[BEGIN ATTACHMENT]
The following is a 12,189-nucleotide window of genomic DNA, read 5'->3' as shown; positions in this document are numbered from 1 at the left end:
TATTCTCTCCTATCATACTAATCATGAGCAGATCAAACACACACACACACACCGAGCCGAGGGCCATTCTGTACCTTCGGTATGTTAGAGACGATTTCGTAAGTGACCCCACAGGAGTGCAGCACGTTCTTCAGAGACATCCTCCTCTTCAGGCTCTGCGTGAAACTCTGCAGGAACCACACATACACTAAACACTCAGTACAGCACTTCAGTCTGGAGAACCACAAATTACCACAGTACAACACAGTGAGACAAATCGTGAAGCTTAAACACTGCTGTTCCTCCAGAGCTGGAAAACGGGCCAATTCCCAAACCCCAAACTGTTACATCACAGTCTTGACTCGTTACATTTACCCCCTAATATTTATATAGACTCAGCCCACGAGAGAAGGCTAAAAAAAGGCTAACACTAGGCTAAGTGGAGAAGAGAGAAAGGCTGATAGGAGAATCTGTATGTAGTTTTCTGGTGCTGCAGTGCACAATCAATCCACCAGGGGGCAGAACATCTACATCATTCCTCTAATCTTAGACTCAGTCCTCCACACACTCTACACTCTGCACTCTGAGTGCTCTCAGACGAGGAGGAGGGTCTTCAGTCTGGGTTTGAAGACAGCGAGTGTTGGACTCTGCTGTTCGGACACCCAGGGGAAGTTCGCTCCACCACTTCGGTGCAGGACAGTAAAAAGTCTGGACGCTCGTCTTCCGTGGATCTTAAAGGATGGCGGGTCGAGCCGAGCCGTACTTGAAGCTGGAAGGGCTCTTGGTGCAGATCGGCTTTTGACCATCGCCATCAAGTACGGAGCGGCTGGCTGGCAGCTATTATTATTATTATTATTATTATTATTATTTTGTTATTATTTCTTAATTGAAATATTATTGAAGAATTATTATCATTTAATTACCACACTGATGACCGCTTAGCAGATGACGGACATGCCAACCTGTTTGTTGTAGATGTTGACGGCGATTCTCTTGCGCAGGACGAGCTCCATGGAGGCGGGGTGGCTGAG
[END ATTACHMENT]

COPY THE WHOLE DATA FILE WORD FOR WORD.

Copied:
The following is a 12,189-nucleotide window of genomic DNA, read 5'->3' as shown; positions in this document are numbered from 1 at the left end:
TATTCTCTCCTATCATACTAATCATGAGCAGATCAAACACACACACACACACCGAGCCGAGGGCCATTCTGTACCTTCGGTATGTTAGAGACGATTTCGTAAGTGACCCCACAGGAGTGCAGCACGTTCTTCAGAGACATCCTCCTCTTCAGGCTCTGCGTGAAACTCTGCAGGAACCACACATACACTAAACACTCAGTACAGCACTTCAGTCTGGAGAACCACAAATTACCACAGTACAACACAGTGAGACAAATCGTGAAGCTTAAACACTGCTGTTCCTCCAGAGCTGGAAAACGGGCCAATTCCCAAACCCCAAACTGTTACATCACAGTCTTGACTCGTTACATTTACCCCCTAATATTTATATAGACTCAGCCCACGAGAGAAGGCTAAAAAAAGGCTAACACTAGGCTAAGTGGAGAAGAGAGAAAGGCTGATAGGAGAATCTGTATGTAGTTTTCTGGTGCTGCAGTGCACAATCAATCCACCAGGGGGCAGAACATCTACATCATTCCTCTAATCTTAGACTCAGTCCTCCACACACTCTACACTCTGCACTCTGAGTGCTCTCAGACGAGGAGGAGGGTCTTCAGTCTGGGTTTGAAGACAGCGAGTGTTGGACTCTGCTGTTCGGACACCCAGGGGAAGTTCGCTCCACCACTTCGGTGCAGGACAGTAAAAAGTCTGGACGCTCGTCTTCCGTGGATCTTAAAGGATGGCGGGTCGAGCCGAGCCGTACTTGAAGCTGGAAGGGCTCTTGGTGCAGATCGGCTTTTGACCATCGCCATCAAGTACGGAGCGGCTGGCTGGCAGCTATTATTATTATTATTATTATTATTATTATTTTGTTATTATTTCTTAATTGAAATATTATTGAAGAATTATTATCATTTAATTACCACACTGATGACCGCTTAGCAGATGACGGACATGCCAACCTGTTTGTTGTAGATGTTGACGGCGATTCTCTTGCGCAGGACGAGCTCCATGGAGGCGGGGTGGCTGAG